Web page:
A few months ago I wrote a post about a whole bunch of personality test, including the enneagram (you can read that post here). I hadn’t heard much about the enneagram before this and I had only begun getting interested in it a few weeks before that time. Since that post I have continued to read more and more about it, finding blogs, instagram, and getting all the books out of the library that I can. But before I get too far into what I have learned I want to do a bit of a introduction into what it is.
There are a lot of versions of where the enneagram came from and the history of it as it brings together many ancient wisdom traditions and histories. The first records that we have of the symbols date back to ancient Greece. Through various people it was brought into popularity in the 1960’s. It is not connected to a specific religious group or spiritual tradition, but it has been used by various faith groups to help connect your enneagram to your faith journey.
Some of the most well known modern enneagram teachers are Don Riso, Richard Rohr, and Helen Palmer and their works are disseminated through websites, books, and podcasts.
What is the Enneagram?
The symbol of the Enneagram is a circle with 9 connected points inside of it, showing the nine basic enneagram personality types. The lines denote how the numbers connect, which I will discuss later.
Everyone has at their core one of the Enneagram personality types, and while other personality typing systems are connected to what you do, the Enneagram is based of your core desires and why you do what you do. The nine core fears that go against these desires are:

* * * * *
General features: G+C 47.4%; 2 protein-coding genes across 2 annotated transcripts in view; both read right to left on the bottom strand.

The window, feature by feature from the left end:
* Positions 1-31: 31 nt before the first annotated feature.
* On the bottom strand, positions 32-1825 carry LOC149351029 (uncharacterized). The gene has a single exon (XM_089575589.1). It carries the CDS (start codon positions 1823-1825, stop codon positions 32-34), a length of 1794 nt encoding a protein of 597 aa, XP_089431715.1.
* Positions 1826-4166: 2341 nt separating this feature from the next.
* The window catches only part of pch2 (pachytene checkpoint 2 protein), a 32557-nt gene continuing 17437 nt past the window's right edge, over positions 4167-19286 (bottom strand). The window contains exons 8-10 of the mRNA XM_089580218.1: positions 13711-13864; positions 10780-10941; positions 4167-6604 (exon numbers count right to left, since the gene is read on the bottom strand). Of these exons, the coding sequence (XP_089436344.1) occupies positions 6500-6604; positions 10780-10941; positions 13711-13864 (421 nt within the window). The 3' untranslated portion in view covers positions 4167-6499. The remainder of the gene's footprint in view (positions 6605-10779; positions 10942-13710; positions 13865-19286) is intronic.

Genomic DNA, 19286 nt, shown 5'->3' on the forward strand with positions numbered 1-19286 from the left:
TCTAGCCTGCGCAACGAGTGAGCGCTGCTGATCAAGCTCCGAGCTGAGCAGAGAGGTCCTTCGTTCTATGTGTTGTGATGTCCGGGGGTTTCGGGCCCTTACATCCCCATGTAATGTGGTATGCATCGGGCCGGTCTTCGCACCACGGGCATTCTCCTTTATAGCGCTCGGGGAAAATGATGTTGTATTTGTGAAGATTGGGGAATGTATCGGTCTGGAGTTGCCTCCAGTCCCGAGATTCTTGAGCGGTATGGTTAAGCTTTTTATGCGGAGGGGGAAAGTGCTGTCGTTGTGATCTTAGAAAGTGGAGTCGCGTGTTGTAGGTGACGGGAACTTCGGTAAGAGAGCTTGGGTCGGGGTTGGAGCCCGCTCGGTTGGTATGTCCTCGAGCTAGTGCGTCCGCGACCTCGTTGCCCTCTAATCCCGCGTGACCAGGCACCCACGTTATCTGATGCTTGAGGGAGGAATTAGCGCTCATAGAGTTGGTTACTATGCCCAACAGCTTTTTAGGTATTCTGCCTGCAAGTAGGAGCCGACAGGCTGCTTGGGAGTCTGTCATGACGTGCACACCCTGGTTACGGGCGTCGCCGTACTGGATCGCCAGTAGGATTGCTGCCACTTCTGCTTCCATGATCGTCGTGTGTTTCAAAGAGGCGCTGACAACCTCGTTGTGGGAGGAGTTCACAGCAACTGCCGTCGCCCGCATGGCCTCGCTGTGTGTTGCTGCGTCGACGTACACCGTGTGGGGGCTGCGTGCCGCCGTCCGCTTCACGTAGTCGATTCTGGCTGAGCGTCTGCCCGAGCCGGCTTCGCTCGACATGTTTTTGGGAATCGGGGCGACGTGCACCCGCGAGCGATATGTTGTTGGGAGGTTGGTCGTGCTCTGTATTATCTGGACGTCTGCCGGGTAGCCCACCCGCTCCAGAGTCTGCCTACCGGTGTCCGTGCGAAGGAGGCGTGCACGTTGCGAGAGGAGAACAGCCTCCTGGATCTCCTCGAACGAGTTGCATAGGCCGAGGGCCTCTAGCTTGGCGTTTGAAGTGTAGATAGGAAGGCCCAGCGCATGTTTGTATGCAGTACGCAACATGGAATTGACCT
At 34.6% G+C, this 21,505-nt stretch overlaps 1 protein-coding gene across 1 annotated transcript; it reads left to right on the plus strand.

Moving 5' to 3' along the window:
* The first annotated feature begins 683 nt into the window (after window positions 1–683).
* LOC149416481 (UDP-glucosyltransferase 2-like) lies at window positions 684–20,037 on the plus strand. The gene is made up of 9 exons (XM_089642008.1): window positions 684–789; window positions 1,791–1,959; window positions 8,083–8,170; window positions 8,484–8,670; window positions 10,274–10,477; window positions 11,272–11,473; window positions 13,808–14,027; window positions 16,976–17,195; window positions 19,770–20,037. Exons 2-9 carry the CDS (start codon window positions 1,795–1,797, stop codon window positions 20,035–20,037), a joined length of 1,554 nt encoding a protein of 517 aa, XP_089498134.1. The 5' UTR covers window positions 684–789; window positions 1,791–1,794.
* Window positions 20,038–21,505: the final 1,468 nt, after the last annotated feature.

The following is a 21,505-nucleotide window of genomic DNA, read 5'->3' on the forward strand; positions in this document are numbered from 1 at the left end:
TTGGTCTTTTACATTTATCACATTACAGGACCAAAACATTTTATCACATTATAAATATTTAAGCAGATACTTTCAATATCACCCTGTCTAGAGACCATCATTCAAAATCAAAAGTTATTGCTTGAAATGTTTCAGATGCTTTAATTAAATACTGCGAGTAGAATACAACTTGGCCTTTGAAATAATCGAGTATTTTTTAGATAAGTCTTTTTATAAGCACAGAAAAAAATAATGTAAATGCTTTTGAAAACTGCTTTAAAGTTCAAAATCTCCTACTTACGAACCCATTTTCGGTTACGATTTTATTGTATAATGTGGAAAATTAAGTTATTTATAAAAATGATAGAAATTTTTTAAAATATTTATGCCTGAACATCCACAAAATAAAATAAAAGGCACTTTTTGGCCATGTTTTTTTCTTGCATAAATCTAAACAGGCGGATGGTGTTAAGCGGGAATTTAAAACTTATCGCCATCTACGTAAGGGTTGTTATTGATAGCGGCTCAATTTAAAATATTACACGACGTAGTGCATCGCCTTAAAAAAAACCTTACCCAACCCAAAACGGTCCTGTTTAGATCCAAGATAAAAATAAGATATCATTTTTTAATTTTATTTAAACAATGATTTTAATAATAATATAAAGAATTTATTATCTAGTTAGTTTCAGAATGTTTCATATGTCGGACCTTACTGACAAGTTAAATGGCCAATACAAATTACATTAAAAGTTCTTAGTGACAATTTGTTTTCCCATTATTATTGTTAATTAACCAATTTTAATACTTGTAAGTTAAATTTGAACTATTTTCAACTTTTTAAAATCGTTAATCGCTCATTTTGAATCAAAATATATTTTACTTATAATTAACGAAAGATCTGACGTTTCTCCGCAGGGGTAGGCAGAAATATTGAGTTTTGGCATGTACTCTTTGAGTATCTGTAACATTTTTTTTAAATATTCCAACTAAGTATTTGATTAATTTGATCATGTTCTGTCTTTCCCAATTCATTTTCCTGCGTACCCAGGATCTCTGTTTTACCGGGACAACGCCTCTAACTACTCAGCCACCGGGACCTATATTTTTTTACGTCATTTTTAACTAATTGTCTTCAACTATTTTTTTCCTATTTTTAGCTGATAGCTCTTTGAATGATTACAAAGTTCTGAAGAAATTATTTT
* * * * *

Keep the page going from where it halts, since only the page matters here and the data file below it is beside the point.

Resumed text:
These fears may may seem a little weird at first, but they begin to make more sense as you dig into the enneagram more. I know for me once I figured out my type (I am a 9) and have begun to see how I live my life trying to avoid conflict, fragmentation, and not knowing what is happening next.
The Nine Types
As said before there are nine types in the Enneagram, all of which are connected to each other. Every person has bits and pieces from all nine types, but there will always be one that will connect to you more than others. There are tests that you can use to determine your type and while that may be a good place to start, it is always best to then go research about the types and see what you connect to the most.